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The group, which also owns airlines like Austrian, Swiss and low-cost Germanwings alongside its namesake brand, said cost-cutting in its passenger business had led to "sustainably higher earnings" over the first half of the year.
Looking ahead to the full year, Lufthansa confirmed its forecast, which it only increased in mid-July, of operating profits adjusted for special items higher than the 1.75 billion euros reported in 2016.
Fighting off rivals
Meanwhile, LufthansaÎ„s cargo unit returned to profitability in the first half of the year as it continues to push through its own efficiency plan, while the airlineÎ„s maintenance and catering divisions continued their growth.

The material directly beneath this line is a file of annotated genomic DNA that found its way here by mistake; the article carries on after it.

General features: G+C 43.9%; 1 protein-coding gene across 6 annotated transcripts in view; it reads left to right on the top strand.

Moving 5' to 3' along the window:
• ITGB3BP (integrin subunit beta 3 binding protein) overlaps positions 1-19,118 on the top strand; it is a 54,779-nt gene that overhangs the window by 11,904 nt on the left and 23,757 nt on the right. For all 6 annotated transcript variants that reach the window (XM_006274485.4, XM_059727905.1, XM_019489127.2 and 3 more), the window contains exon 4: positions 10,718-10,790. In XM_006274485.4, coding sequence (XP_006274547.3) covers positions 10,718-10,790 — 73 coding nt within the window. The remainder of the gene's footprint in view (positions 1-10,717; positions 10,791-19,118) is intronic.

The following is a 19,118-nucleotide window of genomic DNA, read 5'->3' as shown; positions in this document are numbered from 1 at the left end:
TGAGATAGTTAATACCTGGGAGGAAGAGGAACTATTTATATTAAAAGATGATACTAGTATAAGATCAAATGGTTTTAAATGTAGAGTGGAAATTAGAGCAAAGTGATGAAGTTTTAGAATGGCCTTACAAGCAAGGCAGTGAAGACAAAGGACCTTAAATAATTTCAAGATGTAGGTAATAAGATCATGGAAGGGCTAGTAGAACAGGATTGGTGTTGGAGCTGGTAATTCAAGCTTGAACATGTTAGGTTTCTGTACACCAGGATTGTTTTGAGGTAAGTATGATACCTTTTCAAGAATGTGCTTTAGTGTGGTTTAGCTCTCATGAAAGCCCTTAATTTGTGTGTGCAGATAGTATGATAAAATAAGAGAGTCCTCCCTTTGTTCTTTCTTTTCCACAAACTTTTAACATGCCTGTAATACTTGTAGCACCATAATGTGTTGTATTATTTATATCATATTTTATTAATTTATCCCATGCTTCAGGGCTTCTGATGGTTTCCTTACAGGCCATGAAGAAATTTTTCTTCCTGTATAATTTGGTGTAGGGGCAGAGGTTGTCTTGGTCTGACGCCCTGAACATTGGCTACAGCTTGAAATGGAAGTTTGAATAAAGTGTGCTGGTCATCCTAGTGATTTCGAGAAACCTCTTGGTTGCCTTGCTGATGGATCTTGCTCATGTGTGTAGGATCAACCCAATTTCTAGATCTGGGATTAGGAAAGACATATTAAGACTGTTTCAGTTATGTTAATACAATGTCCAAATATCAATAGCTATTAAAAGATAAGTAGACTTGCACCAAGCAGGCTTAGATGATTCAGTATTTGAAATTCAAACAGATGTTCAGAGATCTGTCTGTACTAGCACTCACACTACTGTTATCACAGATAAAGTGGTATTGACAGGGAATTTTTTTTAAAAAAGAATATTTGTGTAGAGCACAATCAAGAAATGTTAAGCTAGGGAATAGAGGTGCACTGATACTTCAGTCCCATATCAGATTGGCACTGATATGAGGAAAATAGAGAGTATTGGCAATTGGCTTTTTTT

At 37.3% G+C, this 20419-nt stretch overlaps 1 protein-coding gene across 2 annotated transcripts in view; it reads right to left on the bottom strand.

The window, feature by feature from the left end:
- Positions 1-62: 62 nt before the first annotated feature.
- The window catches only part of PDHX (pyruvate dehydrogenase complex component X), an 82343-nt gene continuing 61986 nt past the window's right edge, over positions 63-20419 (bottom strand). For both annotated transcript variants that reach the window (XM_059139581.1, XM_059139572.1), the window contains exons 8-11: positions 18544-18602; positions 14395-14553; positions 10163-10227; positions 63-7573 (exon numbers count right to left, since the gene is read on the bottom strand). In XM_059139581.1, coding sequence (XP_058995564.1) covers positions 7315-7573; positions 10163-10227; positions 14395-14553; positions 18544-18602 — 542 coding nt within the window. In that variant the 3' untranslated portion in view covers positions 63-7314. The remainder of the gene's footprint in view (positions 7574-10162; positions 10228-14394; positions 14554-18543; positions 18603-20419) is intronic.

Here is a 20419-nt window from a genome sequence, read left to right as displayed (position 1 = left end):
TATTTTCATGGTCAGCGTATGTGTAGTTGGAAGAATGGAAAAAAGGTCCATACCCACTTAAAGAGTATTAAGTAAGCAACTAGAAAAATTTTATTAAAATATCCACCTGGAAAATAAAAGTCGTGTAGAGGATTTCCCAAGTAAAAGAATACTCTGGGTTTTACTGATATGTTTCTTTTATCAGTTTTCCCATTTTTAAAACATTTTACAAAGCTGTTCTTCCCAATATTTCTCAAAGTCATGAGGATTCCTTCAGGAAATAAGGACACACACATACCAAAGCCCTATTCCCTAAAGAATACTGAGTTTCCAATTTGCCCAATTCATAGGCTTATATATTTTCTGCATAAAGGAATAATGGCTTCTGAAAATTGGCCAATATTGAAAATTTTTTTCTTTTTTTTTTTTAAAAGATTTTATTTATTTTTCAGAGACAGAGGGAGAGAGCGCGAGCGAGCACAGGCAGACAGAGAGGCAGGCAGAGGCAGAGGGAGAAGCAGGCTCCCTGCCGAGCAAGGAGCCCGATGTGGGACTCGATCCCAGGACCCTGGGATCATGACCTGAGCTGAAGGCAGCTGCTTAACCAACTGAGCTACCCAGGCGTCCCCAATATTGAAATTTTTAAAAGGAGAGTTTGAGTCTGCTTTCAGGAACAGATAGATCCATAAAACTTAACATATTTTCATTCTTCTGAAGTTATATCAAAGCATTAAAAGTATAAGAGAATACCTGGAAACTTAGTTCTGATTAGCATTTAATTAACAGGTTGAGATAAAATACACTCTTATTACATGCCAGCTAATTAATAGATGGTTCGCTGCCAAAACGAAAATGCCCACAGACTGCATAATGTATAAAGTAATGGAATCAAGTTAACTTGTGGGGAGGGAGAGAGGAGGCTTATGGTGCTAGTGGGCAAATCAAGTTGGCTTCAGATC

In a statement, the executive board promised "continuous structural improvements" to keep Lufthansa competitive in a world of challenges from low-cost rivals like Ryanair.
The Irish carrier upset LufthansaÎ„s plans earlier this year by offering flights from the German carrierÎ„s home base in Frankfurt and plans to expand the schedule in the autumn.
In May, LufthansaÎ„s CEO Carsten Spohr also confirmed that his company had held talks to buy part of GermanyÎ„s second largest airline, Air Berlin. Though the rival has already rented aircraft to Lufthansa in a bid to raise cash, so far no sale has taken place.
Air Berlin has booked losses for the past two years; only once booking an annual net profit since 2008. Whether Lufthansa could make a success of the struggling airline is anyoneÎ„s guess.
tr/uhe (Reuters, AFP)